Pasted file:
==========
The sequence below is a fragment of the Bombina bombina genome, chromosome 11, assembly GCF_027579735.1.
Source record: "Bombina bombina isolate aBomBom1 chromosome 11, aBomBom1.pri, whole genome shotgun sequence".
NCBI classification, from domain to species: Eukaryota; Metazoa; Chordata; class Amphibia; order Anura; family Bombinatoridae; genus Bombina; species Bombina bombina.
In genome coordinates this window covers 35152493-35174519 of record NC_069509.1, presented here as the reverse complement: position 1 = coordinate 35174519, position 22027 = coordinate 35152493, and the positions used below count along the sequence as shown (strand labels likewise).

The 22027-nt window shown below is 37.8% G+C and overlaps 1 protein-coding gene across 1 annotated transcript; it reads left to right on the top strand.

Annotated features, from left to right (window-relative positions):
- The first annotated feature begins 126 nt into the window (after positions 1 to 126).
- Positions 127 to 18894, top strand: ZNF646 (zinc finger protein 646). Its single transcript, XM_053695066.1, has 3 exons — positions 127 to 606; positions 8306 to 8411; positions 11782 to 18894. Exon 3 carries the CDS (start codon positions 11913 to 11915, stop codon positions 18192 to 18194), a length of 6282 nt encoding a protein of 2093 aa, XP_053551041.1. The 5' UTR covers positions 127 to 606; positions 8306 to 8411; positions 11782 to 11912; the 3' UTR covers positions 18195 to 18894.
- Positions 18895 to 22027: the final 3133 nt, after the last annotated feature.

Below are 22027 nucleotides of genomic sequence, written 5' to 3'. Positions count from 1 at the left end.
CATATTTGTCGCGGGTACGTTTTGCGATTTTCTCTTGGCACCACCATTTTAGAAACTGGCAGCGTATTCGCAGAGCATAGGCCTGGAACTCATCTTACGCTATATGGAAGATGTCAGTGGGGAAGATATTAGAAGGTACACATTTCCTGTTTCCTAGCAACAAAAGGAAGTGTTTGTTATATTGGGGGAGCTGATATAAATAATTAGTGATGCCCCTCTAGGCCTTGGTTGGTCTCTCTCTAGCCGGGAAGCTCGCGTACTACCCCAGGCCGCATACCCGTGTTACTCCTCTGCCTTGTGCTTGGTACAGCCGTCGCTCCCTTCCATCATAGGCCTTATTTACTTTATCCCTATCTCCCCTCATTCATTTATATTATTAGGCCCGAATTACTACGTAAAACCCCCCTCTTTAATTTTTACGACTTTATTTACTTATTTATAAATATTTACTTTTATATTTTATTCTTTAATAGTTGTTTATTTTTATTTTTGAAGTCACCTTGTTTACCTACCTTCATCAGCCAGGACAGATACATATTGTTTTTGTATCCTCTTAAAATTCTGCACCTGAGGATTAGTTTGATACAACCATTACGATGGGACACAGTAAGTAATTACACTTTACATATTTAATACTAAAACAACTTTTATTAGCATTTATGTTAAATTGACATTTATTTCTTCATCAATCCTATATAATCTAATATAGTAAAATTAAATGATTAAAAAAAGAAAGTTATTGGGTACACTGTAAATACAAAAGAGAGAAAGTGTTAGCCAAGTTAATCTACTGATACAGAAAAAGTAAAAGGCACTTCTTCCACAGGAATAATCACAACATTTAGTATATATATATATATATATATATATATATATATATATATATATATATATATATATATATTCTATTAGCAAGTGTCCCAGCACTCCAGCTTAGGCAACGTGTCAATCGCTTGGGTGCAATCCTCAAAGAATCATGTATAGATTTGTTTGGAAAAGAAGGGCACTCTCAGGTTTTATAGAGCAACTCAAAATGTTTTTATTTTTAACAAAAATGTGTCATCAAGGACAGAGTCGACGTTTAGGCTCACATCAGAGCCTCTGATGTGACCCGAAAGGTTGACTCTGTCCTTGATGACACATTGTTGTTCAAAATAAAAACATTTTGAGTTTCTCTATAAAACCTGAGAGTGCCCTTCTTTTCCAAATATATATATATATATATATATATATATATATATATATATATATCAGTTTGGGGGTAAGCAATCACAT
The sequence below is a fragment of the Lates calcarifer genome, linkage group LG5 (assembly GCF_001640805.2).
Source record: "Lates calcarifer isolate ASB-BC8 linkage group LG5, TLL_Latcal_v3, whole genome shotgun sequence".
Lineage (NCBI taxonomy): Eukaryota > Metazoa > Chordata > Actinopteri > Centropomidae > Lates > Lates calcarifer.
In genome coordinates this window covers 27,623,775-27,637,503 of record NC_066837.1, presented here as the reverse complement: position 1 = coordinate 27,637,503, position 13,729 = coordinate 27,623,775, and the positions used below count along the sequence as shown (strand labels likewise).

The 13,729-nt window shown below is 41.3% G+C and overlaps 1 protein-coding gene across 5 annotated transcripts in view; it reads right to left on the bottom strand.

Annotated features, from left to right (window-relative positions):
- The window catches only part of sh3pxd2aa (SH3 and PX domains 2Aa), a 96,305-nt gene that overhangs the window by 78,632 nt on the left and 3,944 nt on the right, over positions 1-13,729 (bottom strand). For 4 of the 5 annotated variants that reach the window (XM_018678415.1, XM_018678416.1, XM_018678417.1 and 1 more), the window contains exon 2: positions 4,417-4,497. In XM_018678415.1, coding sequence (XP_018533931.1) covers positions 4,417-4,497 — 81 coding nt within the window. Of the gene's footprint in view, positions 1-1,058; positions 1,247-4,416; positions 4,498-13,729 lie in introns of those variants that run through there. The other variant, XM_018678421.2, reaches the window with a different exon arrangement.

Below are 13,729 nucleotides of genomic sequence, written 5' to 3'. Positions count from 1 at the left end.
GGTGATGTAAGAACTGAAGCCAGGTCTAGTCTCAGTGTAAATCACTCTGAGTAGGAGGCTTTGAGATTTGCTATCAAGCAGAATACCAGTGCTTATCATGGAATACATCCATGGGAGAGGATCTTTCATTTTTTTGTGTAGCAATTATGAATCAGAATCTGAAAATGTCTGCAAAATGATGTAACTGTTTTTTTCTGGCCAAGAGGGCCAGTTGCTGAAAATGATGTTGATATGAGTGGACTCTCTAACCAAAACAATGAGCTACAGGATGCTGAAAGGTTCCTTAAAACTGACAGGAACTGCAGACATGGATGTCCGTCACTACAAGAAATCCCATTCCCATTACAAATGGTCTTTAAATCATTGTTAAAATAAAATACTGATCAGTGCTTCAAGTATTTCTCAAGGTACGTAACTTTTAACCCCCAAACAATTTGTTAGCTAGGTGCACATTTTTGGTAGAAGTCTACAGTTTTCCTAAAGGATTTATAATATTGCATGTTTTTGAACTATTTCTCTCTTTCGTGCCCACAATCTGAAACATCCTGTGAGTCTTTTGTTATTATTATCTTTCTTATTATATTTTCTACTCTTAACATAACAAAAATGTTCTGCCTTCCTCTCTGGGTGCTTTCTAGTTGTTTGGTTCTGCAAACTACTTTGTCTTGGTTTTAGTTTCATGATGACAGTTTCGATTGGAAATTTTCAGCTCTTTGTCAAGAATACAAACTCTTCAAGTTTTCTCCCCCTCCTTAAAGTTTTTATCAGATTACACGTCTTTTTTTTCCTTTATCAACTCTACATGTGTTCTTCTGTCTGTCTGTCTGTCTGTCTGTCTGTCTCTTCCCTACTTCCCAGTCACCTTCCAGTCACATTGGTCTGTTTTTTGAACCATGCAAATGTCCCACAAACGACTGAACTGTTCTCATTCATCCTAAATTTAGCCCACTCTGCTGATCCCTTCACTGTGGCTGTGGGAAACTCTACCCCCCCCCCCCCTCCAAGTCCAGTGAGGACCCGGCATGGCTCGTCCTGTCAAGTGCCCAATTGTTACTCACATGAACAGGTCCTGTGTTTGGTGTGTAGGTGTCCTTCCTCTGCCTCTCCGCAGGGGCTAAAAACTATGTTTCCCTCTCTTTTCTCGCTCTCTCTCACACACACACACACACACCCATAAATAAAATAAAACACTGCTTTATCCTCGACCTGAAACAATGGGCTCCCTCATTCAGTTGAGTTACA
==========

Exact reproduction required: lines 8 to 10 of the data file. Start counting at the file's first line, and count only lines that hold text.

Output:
- Positions 127 to 18894, top strand: ZNF646 (zinc finger protein 646). Its single transcript, XM_053695066.1, has 3 exons — positions 127 to 606; positions 8306 to 8411; positions 11782 to 18894. Exon 3 carries the CDS (start codon positions 11913 to 11915, stop codon positions 18192 to 18194), a length of 6282 nt encoding a protein of 2093 aa, XP_053551041.1. The 5' UTR covers positions 127 to 606; positions 8306 to 8411; positions 11782 to 11912; the 3' UTR covers positions 18195 to 18894.
- Positions 18895 to 22027: the final 3133 nt, after the last annotated feature.

Below are 22027 nucleotides of genomic sequence, written 5' to 3'. Positions count from 1 at the left end.